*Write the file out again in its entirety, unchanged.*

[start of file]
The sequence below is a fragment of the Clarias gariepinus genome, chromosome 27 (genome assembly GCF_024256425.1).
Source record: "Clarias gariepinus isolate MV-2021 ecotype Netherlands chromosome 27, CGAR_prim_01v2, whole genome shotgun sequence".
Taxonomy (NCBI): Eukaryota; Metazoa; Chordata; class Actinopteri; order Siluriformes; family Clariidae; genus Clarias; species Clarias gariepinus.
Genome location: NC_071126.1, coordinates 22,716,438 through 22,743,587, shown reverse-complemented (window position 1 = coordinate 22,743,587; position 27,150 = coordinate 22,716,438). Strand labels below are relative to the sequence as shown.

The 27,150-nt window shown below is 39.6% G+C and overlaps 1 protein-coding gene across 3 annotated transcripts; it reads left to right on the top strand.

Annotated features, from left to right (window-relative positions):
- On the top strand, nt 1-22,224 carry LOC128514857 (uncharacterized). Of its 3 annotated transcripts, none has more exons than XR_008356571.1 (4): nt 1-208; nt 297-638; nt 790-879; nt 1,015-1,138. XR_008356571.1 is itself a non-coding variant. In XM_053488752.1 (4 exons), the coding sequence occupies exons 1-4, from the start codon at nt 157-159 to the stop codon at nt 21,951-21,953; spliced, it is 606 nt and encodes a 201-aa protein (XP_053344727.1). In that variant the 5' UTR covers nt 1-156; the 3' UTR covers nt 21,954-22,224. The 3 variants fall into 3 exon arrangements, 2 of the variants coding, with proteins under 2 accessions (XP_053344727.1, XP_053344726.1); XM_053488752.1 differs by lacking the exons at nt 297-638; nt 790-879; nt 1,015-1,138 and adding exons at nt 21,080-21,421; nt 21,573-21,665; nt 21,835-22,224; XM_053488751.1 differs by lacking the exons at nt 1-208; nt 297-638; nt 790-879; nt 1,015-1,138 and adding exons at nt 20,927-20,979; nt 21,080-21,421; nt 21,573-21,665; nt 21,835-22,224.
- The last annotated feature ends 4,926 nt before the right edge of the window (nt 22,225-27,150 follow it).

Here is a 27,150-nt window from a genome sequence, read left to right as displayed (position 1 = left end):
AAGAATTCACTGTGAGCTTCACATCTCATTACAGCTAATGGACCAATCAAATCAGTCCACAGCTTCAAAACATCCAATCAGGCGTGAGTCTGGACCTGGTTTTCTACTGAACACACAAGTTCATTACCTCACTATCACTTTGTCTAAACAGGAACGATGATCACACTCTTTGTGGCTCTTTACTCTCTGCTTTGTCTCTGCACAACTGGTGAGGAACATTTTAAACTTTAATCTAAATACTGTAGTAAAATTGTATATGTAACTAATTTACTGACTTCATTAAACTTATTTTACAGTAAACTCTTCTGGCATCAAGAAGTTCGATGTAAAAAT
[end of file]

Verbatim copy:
The sequence below is a fragment of the Clarias gariepinus genome, chromosome 27 (genome assembly GCF_024256425.1).
Source record: "Clarias gariepinus isolate MV-2021 ecotype Netherlands chromosome 27, CGAR_prim_01v2, whole genome shotgun sequence".
Taxonomy (NCBI): Eukaryota; Metazoa; Chordata; class Actinopteri; order Siluriformes; family Clariidae; genus Clarias; species Clarias gariepinus.
Genome location: NC_071126.1, coordinates 22,716,438 through 22,743,587, shown reverse-complemented (window position 1 = coordinate 22,743,587; position 27,150 = coordinate 22,716,438). Strand labels below are relative to the sequence as shown.

The 27,150-nt window shown below is 39.6% G+C and overlaps 1 protein-coding gene across 3 annotated transcripts; it reads left to right on the top strand.

Annotated features, from left to right (window-relative positions):
- On the top strand, nt 1-22,224 carry LOC128514857 (uncharacterized). Of its 3 annotated transcripts, none has more exons than XR_008356571.1 (4): nt 1-208; nt 297-638; nt 790-879; nt 1,015-1,138. XR_008356571.1 is itself a non-coding variant. In XM_053488752.1 (4 exons), the coding sequence occupies exons 1-4, from the start codon at nt 157-159 to the stop codon at nt 21,951-21,953; spliced, it is 606 nt and encodes a 201-aa protein (XP_053344727.1). In that variant the 5' UTR covers nt 1-156; the 3' UTR covers nt 21,954-22,224. The 3 variants fall into 3 exon arrangements, 2 of the variants coding, with proteins under 2 accessions (XP_053344727.1, XP_053344726.1); XM_053488752.1 differs by lacking the exons at nt 297-638; nt 790-879; nt 1,015-1,138 and adding exons at nt 21,080-21,421; nt 21,573-21,665; nt 21,835-22,224; XM_053488751.1 differs by lacking the exons at nt 1-208; nt 297-638; nt 790-879; nt 1,015-1,138 and adding exons at nt 20,927-20,979; nt 21,080-21,421; nt 21,573-21,665; nt 21,835-22,224.
- The last annotated feature ends 4,926 nt before the right edge of the window (nt 22,225-27,150 follow it).

Here is a 27,150-nt window from a genome sequence, read left to right as displayed (position 1 = left end):
AAGAATTCACTGTGAGCTTCACATCTCATTACAGCTAATGGACCAATCAAATCAGTCCACAGCTTCAAAACATCCAATCAGGCGTGAGTCTGGACCTGGTTTTCTACTGAACACACAAGTTCATTACCTCACTATCACTTTGTCTAAACAGGAACGATGATCACACTCTTTGTGGCTCTTTACTCTCTGCTTTGTCTCTGCACAACTGGTGAGGAACATTTTAAACTTTAATCTAAATACTGTAGTAAAATTGTATATGTAACTAATTTACTGACTTCATTAAACTTATTTTACAGTAAACTCTTCTGGCATCAAGAAGTTCGATGTAAAAAT